The International Centre for Dispute Resolution (ICDR), the international division of the American Arbitration Association (AAA), has been selected by the U.S. Department of Commerce to manage the Privacy Shield Annex I Arbitration Mechanism and Arbitral Fund. This is the website and information for the Annex I Binding Arbitration Mechanism. The ICDR’s primary functions in this regard are to administer arbitrations that may arise under Annex I, and to establish and manage an Arbitral Fund to cover the arbitral costs.
The EU-U.S. Privacy Shield Framework was designed by the U.S. Department of Commerce and the European Commission to provide companies on both sides of the Atlantic with a mechanism to comply with data protection requirements when transferring personal data from the European Union to the United States in support of transatlantic commerce. The full details of the program can be found on the Department of Commerce’s website at https://www.privacyshield.gov/welcome.
The Privacy Shield Framework provides the option for an EU individual to invoke binding arbitration to determine whether a Privacy Shield organization has violated its obligations under the Privacy Shield Principles as to that individual and whether any such violation remains fully or partially unremedied ("residual claims"). Organizations voluntarily self-certify to the Privacy Shield Principles and, upon certification, the commitments become legally enforceable under U.S. law. Organizations that self-certify to the Privacy Shield Framework are required to arbitrate claims pursuant to the Recourse, Enforcement and Liability Principle.
In Annex I, the Department of Commerce committed to facilitating the establishment of a fund into which Privacy Shield organizations will be required to pay contributions to cover the arbitral cost, including arbitrator fees, up to maximum amounts, in consultation with the European Commission. The purpose of the fund is solely to provide Privacy Shield organizations with a consolidated mechanism to fund arbitrations. The fund will be managed by ICDR-AAA.
As the Arbitral Administrator and Fund Manager, ICDR-AAA will facilitate the collection and administration of contributions from Privacy Shield participants. The required contributions are based on organizations’ annual revenue, using revenue bands that mirror those used to determine Privacy Shield administration fees collected by the Department of Commerce’s International Trade Administration (ITA).
The fee structure for the arbitral fund is available HERE. ICDR-AAA expects these initial fees to provide sufficient revenue for the fund to operate for several years, based on expected case filings and projected administrative and program management expenses. ICDR-AAA shall periodically review any need to adjust the fee structure, and the Department of Commerce and the European Commission will review the operation of the fund during the annual review of the Privacy Shield.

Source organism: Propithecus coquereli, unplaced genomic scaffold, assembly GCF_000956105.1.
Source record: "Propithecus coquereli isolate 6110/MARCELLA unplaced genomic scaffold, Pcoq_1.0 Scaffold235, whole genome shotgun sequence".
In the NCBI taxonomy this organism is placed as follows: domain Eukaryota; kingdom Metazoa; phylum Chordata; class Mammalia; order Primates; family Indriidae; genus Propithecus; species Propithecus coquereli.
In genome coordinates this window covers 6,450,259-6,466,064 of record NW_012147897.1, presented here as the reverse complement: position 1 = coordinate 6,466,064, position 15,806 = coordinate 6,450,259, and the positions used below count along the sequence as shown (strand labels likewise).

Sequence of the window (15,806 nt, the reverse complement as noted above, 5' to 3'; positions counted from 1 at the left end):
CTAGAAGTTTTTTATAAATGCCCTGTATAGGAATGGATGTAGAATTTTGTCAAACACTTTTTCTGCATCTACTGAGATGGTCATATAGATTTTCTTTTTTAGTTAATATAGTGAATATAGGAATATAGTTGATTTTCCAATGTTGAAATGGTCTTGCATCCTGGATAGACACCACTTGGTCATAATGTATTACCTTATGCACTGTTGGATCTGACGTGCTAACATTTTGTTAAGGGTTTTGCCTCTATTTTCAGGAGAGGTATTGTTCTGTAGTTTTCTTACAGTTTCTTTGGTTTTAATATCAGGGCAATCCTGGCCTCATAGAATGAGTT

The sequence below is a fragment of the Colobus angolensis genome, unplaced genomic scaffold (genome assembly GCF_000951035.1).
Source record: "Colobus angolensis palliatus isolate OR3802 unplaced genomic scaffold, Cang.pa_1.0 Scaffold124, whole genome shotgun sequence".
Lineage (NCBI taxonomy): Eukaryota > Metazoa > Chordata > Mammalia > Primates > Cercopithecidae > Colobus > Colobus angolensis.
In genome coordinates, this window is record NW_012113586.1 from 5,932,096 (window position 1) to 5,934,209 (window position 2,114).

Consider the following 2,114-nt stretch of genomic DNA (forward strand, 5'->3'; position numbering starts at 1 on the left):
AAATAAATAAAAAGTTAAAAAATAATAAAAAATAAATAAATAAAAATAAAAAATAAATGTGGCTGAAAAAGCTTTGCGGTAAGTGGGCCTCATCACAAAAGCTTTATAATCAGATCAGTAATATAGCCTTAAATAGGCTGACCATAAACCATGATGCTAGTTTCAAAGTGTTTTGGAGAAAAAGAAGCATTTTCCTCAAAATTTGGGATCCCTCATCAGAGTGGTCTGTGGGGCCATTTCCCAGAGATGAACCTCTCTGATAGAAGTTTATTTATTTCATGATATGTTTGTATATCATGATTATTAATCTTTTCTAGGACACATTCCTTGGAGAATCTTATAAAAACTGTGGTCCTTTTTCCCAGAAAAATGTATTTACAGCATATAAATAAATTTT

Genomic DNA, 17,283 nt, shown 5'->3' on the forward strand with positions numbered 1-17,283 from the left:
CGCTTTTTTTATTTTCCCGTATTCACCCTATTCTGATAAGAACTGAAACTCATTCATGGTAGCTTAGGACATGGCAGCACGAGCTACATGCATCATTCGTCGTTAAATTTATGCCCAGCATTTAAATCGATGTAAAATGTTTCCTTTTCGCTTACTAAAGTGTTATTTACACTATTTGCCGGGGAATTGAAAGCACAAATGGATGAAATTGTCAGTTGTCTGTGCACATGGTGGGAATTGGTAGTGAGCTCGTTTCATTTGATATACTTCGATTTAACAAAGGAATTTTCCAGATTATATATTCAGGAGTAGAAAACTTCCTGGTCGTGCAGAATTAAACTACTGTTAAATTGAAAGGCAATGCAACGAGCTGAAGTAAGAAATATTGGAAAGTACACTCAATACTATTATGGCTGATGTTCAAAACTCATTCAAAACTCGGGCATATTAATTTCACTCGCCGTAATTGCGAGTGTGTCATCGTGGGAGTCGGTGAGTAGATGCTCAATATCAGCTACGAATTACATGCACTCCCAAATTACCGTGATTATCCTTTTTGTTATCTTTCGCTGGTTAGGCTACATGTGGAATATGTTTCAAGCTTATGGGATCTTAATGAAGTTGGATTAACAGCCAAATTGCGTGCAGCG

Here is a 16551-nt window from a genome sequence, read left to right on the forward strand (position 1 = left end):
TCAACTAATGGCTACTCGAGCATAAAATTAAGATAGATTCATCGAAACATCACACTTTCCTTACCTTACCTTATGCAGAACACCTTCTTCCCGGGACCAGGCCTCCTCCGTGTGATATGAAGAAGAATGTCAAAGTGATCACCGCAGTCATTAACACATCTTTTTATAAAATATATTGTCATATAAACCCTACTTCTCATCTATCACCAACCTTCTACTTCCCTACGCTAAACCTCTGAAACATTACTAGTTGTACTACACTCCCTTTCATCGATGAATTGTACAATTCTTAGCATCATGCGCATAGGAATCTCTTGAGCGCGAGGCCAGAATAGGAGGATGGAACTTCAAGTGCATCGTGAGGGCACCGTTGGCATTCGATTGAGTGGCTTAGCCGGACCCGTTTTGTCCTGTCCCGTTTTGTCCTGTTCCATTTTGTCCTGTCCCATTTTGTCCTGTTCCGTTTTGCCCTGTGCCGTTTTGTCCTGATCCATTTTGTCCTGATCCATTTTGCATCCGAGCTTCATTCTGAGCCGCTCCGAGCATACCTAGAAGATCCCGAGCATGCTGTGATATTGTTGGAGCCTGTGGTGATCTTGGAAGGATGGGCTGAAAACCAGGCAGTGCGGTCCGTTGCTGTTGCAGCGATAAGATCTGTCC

Organizations self-certifying to the EU-U.S. Privacy Shield for the first time on or after
September 12, 2017 will be required to pay this fee to ICDR-AAA before ITA will finalize their certification. ICDR-AAA will begin collecting this fee from existing participants in the
EU-U.S. Privacy Shield program on October 3, 2017 and existing participants will be required to pay the fee within 30 days. The ICDR-AAA will provide the Department of Commerce with information on an ongoing basis regarding the status of contributions made by Privacy Shield participants into the arbitral fund.
For EU Individuals: Click for Information on Filing An Annex I Arbitration
Privacy Shield Arbitral Fund Contributions
EU-U.S. Privacy Shield Annex I Binding Arbitration Rules
EU-U.S. Privacy Shield Annex I Code of Conduct
Article: The GDPR and Privacy Shield
Privacy Shield Arbitrators
About the ICDR
The International Centre for Dispute Resolution (ICDR), is the international division of the American Arbitration Association (AAA) and provides Privacy Shield Annex I services pursuant to
The ICDR provides a full range of conflict management services to businesses, government agencies, and other organizations around the world. These services are supported by a network of cooperative agreements with other arbitration institutions and key alliances located around the globe, which enable the ICDR to provide its international arbitration services.